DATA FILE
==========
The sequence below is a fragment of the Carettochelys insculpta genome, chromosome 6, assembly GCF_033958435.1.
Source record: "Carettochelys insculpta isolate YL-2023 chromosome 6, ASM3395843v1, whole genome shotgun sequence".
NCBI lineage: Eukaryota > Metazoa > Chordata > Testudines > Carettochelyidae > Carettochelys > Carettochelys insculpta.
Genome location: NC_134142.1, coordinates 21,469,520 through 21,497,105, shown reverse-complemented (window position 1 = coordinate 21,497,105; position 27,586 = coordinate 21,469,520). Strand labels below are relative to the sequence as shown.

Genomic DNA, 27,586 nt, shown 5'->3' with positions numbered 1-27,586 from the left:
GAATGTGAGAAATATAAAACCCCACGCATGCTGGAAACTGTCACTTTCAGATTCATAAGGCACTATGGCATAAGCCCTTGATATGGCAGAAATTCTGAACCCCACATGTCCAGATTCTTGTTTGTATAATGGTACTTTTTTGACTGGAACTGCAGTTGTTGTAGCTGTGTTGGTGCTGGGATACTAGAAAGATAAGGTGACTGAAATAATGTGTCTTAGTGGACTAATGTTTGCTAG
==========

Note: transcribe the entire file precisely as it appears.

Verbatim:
The sequence below is a fragment of the Carettochelys insculpta genome, chromosome 6, assembly GCF_033958435.1.
Source record: "Carettochelys insculpta isolate YL-2023 chromosome 6, ASM3395843v1, whole genome shotgun sequence".
NCBI lineage: Eukaryota > Metazoa > Chordata > Testudines > Carettochelyidae > Carettochelys > Carettochelys insculpta.
Genome location: NC_134142.1, coordinates 21,469,520 through 21,497,105, shown reverse-complemented (window position 1 = coordinate 21,497,105; position 27,586 = coordinate 21,469,520). Strand labels below are relative to the sequence as shown.

Genomic DNA, 27,586 nt, shown 5'->3' with positions numbered 1-27,586 from the left:
GAATGTGAGAAATATAAAACCCCACGCATGCTGGAAACTGTCACTTTCAGATTCATAAGGCACTATGGCATAAGCCCTTGATATGGCAGAAATTCTGAACCCCACATGTCCAGATTCTTGTTTGTATAATGGTACTTTTTTGACTGGAACTGCAGTTGTTGTAGCTGTGTTGGTGCTGGGATACTAGAAAGATAAGGTGACTGAAATAATGTGTCTTAGTGGACTAATGTTTGCTAG